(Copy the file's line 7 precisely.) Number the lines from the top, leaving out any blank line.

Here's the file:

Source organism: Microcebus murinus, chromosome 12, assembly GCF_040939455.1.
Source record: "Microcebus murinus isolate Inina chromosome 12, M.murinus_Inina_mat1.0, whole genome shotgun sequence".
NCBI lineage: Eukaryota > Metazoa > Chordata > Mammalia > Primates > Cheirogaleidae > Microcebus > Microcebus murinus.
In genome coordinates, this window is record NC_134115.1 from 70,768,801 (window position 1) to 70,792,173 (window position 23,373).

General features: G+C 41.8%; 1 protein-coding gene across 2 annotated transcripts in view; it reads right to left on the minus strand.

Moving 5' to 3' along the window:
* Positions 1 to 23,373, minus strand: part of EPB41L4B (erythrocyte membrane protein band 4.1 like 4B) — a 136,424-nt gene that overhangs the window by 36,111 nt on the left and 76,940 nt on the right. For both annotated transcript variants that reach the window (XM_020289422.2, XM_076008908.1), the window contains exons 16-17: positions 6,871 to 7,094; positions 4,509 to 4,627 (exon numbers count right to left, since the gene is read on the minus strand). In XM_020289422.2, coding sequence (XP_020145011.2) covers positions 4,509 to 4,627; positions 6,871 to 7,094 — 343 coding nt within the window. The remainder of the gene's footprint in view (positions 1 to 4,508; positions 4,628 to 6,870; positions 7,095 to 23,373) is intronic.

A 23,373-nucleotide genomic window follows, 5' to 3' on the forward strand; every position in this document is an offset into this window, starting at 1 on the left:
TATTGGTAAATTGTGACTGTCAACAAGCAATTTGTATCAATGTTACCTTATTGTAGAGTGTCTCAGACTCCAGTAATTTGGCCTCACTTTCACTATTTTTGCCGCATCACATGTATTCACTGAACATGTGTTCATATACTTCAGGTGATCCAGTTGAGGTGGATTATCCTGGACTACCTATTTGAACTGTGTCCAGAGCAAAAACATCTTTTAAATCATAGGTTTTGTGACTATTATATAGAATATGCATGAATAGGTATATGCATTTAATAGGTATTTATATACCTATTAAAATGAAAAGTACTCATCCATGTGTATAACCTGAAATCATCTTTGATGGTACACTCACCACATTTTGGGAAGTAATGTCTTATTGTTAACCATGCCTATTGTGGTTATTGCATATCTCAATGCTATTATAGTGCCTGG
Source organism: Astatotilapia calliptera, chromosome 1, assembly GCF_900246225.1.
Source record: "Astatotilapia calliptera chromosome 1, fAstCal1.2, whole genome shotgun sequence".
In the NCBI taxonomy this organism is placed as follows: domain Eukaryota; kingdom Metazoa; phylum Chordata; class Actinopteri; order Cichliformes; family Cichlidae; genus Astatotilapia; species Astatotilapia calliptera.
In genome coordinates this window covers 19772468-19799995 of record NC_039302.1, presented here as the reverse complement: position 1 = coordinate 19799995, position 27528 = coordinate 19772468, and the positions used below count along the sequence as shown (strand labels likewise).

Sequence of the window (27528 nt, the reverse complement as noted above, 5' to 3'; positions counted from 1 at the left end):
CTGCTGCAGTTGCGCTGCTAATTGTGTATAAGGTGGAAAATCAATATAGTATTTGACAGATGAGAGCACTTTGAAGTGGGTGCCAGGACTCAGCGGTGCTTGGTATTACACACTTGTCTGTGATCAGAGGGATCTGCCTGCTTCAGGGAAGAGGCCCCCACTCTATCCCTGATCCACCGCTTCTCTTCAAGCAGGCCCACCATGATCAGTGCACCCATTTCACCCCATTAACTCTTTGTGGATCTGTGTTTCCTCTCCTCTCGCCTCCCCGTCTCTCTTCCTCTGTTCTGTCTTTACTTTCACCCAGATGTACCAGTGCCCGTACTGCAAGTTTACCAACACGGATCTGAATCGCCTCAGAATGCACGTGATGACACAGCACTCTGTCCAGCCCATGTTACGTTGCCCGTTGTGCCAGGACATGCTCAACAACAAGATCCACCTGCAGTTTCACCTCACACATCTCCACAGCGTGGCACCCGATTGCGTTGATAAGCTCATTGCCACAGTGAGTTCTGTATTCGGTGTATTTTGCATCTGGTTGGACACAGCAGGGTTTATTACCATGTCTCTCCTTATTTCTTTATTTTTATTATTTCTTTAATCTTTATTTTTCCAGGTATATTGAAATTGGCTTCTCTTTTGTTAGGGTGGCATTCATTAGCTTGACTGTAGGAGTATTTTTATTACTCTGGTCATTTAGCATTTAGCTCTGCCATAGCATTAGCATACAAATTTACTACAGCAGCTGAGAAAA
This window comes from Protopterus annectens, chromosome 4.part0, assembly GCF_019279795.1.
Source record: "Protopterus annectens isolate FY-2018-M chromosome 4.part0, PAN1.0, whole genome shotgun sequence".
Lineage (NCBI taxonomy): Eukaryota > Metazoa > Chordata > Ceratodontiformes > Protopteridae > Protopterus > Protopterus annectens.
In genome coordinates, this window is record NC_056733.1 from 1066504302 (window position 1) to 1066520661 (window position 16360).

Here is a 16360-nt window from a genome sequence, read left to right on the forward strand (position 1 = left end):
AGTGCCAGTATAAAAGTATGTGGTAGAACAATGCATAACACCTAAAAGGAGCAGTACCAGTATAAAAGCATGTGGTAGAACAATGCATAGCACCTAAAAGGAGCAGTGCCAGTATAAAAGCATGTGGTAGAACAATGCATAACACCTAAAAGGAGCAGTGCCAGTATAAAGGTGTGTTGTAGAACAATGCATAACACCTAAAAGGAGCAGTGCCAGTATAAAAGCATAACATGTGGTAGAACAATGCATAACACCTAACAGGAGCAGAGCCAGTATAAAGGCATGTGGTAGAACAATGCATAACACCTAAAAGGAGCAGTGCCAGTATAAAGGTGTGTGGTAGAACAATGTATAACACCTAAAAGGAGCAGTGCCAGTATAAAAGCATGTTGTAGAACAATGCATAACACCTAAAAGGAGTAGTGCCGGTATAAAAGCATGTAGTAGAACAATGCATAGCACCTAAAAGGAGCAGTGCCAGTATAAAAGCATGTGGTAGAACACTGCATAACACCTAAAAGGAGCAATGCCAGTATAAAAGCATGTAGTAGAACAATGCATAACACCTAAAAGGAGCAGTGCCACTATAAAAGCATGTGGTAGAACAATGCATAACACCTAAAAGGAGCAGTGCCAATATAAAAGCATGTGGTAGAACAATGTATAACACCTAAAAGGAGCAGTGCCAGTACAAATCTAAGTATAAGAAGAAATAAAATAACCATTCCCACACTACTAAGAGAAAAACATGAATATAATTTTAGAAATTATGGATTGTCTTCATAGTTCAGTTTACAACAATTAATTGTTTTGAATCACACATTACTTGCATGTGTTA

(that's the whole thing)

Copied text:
* Positions 1 to 23,373, minus strand: part of EPB41L4B (erythrocyte membrane protein band 4.1 like 4B) — a 136,424-nt gene that overhangs the window by 36,111 nt on the left and 76,940 nt on the right. For both annotated transcript variants that reach the window (XM_020289422.2, XM_076008908.1), the window contains exons 16-17: positions 6,871 to 7,094; positions 4,509 to 4,627 (exon numbers count right to left, since the gene is read on the minus strand). In XM_020289422.2, coding sequence (XP_020145011.2) covers positions 4,509 to 4,627; positions 6,871 to 7,094 — 343 coding nt within the window. The remainder of the gene's footprint in view (positions 1 to 4,508; positions 4,628 to 6,870; positions 7,095 to 23,373) is intronic.